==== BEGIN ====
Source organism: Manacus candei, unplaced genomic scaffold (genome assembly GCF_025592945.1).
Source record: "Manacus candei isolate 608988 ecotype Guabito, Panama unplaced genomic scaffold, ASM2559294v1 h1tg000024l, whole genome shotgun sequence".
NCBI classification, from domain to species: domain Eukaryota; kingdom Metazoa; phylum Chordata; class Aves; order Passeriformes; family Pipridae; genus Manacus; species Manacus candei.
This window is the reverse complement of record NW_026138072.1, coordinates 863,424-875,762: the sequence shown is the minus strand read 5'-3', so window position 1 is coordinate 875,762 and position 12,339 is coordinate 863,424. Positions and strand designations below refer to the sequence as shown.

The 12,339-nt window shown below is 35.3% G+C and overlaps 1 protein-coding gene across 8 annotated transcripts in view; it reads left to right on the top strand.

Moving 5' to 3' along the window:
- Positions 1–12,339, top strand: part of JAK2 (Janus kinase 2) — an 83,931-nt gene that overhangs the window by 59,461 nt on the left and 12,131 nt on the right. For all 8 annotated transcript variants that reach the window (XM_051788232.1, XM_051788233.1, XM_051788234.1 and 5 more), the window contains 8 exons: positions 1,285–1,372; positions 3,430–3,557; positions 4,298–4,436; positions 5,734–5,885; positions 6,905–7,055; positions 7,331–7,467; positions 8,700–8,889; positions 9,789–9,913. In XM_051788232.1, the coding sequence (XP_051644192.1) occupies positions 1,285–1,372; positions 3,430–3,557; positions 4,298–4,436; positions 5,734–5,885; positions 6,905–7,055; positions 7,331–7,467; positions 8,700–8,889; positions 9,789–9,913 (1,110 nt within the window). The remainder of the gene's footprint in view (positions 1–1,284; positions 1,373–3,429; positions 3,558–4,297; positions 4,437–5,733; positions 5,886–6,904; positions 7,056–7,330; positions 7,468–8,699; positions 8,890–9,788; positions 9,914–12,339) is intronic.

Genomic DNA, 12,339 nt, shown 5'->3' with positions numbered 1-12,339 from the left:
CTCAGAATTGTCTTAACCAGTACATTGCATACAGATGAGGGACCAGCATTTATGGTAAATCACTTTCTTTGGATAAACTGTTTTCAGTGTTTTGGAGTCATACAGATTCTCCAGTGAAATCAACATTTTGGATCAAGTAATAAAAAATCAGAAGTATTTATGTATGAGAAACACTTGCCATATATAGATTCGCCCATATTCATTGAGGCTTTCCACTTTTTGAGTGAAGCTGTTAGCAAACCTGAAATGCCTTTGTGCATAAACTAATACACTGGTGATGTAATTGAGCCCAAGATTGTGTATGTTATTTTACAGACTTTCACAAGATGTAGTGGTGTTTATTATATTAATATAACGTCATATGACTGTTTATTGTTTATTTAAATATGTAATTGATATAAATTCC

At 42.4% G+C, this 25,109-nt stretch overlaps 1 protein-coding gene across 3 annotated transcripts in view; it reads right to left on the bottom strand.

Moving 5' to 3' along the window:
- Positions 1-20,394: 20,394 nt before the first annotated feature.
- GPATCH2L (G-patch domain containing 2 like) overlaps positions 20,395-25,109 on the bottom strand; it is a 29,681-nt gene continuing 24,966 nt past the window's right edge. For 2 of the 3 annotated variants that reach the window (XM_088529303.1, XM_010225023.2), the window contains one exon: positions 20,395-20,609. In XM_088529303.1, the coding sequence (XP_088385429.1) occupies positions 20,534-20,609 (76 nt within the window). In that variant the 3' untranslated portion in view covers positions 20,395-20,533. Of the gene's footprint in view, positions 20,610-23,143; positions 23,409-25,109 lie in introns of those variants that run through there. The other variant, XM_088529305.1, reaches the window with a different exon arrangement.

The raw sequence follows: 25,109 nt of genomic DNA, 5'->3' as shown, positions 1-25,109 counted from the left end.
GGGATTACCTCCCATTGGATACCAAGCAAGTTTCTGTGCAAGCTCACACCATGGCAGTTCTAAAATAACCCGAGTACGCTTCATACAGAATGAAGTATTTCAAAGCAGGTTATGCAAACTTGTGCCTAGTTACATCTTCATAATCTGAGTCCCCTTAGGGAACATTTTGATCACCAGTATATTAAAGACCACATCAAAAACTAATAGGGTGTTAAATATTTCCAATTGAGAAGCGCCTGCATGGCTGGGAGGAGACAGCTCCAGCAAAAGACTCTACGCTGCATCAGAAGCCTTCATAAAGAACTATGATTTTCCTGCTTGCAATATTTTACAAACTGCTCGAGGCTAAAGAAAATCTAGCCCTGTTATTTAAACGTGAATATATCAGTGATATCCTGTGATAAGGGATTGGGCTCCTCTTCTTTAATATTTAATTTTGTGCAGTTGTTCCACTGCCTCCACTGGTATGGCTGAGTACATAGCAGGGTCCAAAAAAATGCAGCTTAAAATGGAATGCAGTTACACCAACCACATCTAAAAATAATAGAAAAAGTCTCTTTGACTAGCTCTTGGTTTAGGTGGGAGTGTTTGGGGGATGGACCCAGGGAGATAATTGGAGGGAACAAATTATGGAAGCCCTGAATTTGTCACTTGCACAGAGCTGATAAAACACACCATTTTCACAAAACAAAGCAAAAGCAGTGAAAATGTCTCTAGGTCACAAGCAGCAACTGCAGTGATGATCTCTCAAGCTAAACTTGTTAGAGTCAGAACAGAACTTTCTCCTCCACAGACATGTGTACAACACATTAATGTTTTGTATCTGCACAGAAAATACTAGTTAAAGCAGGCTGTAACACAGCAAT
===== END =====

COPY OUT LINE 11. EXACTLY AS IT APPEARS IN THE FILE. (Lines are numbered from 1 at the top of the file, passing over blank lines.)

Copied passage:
Moving 5' to 3' along the window: